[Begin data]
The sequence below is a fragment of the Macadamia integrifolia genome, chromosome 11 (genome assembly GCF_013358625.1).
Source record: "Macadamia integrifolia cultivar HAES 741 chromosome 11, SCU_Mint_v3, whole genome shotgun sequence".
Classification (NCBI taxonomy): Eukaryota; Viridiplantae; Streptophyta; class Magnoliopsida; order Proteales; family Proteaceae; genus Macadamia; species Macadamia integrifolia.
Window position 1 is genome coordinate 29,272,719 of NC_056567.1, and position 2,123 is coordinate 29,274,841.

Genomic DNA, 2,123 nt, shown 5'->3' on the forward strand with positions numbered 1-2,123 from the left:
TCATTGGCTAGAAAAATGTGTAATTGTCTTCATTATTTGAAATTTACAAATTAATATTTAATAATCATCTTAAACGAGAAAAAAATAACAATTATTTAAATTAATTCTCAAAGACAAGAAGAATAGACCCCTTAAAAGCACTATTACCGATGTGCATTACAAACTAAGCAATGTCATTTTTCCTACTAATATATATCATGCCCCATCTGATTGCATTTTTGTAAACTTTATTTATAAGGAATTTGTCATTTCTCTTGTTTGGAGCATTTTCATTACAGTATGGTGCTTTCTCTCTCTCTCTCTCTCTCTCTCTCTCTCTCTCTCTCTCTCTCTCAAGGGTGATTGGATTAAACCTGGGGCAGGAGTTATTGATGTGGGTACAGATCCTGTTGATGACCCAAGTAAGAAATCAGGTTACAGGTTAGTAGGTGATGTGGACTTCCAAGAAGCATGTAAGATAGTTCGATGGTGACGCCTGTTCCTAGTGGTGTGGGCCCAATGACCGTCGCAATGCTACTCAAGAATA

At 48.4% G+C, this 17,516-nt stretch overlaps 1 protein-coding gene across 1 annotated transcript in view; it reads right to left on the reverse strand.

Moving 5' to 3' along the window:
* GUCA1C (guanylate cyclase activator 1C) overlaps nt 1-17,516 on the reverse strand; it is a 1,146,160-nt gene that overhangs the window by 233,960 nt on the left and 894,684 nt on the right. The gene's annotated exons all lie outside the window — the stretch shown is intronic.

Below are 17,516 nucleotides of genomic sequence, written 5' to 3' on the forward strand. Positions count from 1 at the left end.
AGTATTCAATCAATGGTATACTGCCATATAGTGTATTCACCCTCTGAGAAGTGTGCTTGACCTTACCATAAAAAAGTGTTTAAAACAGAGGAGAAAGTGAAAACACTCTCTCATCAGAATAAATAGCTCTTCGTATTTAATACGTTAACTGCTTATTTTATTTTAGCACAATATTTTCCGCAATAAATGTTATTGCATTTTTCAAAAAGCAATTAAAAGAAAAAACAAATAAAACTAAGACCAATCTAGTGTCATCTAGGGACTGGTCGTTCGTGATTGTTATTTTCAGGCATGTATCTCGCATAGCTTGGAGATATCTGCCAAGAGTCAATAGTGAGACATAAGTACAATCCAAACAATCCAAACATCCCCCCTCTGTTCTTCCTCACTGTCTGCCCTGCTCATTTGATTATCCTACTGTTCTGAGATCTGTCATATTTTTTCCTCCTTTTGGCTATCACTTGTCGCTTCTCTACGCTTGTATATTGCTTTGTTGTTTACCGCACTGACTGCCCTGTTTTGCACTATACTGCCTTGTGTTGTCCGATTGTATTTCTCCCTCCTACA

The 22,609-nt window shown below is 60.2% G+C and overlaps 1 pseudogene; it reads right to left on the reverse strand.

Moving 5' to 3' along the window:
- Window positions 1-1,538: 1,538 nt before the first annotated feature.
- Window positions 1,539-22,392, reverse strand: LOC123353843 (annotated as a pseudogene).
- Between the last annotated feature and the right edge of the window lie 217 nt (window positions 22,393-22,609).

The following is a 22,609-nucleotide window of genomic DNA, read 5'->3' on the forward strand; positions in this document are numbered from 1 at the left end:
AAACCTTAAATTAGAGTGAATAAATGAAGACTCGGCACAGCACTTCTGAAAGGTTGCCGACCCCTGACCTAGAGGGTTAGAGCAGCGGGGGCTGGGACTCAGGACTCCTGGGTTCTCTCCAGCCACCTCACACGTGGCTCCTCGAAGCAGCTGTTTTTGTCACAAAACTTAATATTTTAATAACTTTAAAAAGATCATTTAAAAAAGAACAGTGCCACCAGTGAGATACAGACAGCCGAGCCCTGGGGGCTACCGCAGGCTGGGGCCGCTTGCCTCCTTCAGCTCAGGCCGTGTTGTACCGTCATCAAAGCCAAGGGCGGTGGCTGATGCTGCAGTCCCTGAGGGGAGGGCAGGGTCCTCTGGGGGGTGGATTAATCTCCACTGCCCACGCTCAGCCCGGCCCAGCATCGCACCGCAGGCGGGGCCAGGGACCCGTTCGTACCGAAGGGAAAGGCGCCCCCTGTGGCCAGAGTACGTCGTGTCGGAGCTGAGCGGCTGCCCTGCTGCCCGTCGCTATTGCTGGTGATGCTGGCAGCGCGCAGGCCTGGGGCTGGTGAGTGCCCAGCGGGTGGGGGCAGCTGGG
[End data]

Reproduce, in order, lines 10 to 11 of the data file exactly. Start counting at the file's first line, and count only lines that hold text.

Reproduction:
Below are 17,516 nucleotides of genomic sequence, written 5' to 3' on the forward strand. Positions count from 1 at the left end.
AGTATTCAATCAATGGTATACTGCCATATAGTGTATTCACCCTCTGAGAAGTGTGCTTGACCTTACCATAAAAAAGTGTTTAAAACAGAGGAGAAAGTGAAAACACTCTCTCATCAGAATAAATAGCTCTTCGTATTTAATACGTTAACTGCTTATTTTATTTTAGCACAATATTTTCCGCAATAAATGTTATTGCATTTTTCAAAAAGCAATTAAAAGAAAAAACAAATAAAACTAAGACCAATCTAGTGTCATCTAGGGACTGGTCGTTCGTGATTGTTATTTTCAGGCATGTATCTCGCATAGCTTGGAGATATCTGCCAAGAGTCAATAGTGAGACATAAGTACAATCCAAACAATCCAAACATCCCCCCTCTGTTCTTCCTCACTGTCTGCCCTGCTCATTTGATTATCCTACTGTTCTGAGATCTGTCATATTTTTTCCTCCTTTTGGCTATCACTTGTCGCTTCTCTACGCTTGTATATTGCTTTGTTGTTTACCGCACTGACTGCCCTGTTTTGCACTATACTGCCTTGTGTTGTCCGATTGTATTTCTCCCTCCTACA